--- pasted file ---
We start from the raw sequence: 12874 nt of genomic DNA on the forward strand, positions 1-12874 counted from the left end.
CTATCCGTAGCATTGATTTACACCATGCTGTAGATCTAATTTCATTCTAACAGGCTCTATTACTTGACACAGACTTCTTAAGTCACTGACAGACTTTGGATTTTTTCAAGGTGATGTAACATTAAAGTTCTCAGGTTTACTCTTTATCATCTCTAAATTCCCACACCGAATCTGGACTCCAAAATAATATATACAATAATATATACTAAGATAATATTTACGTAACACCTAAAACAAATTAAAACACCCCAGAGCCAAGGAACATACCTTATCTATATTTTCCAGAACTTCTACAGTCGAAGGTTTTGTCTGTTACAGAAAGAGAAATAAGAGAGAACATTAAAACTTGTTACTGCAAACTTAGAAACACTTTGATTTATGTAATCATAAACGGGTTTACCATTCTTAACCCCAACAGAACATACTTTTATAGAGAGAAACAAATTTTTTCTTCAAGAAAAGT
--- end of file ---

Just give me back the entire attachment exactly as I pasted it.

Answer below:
We start from the raw sequence: 12874 nt of genomic DNA on the forward strand, positions 1-12874 counted from the left end.
CTATCCGTAGCATTGATTTACACCATGCTGTAGATCTAATTTCATTCTAACAGGCTCTATTACTTGACACAGACTTCTTAAGTCACTGACAGACTTTGGATTTTTTCAAGGTGATGTAACATTAAAGTTCTCAGGTTTACTCTTTATCATCTCTAAATTCCCACACCGAATCTGGACTCCAAAATAATATATACAATAATATATACTAAGATAATATTTACGTAACACCTAAAACAAATTAAAACACCCCAGAGCCAAGGAACATACCTTATCTATATTTTCCAGAACTTCTACAGTCGAAGGTTTTGTCTGTTACAGAAAGAGAAATAAGAGAGAACATTAAAACTTGTTACTGCAAACTTAGAAACACTTTGATTTATGTAATCATAAACGGGTTTACCATTCTTAACCCCAACAGAACATACTTTTATAGAGAGAAACAAATTTTTTCTTCAAGAAAAGT